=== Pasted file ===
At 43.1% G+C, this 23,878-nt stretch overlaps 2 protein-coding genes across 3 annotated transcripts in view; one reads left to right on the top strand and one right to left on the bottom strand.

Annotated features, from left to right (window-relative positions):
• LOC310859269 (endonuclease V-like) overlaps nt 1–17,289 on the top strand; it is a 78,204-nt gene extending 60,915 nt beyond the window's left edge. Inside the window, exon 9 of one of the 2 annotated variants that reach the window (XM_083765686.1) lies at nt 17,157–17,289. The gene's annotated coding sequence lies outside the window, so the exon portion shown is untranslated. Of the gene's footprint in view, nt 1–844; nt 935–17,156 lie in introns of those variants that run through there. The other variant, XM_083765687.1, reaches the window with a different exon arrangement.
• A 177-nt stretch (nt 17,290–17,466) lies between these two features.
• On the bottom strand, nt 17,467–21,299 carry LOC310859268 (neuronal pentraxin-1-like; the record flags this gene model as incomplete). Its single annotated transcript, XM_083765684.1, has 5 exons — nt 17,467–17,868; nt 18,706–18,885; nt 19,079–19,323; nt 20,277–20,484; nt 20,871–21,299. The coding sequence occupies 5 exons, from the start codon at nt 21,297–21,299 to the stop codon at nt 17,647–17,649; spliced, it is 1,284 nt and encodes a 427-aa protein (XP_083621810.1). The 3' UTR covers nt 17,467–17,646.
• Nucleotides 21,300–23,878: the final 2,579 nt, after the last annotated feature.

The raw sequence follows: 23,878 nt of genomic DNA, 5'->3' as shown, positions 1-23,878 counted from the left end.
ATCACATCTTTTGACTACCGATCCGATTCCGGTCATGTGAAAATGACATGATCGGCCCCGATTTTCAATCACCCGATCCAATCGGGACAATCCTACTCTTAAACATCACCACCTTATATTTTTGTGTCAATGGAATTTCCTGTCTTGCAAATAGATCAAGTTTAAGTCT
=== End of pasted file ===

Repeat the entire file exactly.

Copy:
At 43.1% G+C, this 23,878-nt stretch overlaps 2 protein-coding genes across 3 annotated transcripts in view; one reads left to right on the top strand and one right to left on the bottom strand.

Annotated features, from left to right (window-relative positions):
• LOC310859269 (endonuclease V-like) overlaps nt 1–17,289 on the top strand; it is a 78,204-nt gene extending 60,915 nt beyond the window's left edge. Inside the window, exon 9 of one of the 2 annotated variants that reach the window (XM_083765686.1) lies at nt 17,157–17,289. The gene's annotated coding sequence lies outside the window, so the exon portion shown is untranslated. Of the gene's footprint in view, nt 1–844; nt 935–17,156 lie in introns of those variants that run through there. The other variant, XM_083765687.1, reaches the window with a different exon arrangement.
• A 177-nt stretch (nt 17,290–17,466) lies between these two features.
• On the bottom strand, nt 17,467–21,299 carry LOC310859268 (neuronal pentraxin-1-like; the record flags this gene model as incomplete). Its single annotated transcript, XM_083765684.1, has 5 exons — nt 17,467–17,868; nt 18,706–18,885; nt 19,079–19,323; nt 20,277–20,484; nt 20,871–21,299. The coding sequence occupies 5 exons, from the start codon at nt 21,297–21,299 to the stop codon at nt 17,647–17,649; spliced, it is 1,284 nt and encodes a 427-aa protein (XP_083621810.1). The 3' UTR covers nt 17,467–17,646.
• Nucleotides 21,300–23,878: the final 2,579 nt, after the last annotated feature.

The raw sequence follows: 23,878 nt of genomic DNA, 5'->3' as shown, positions 1-23,878 counted from the left end.
ATCACATCTTTTGACTACCGATCCGATTCCGGTCATGTGAAAATGACATGATCGGCCCCGATTTTCAATCACCCGATCCAATCGGGACAATCCTACTCTTAAACATCACCACCTTATATTTTTGTGTCAATGGAATTTCCTGTCTTGCAAATAGATCAAGTTTAAGTCT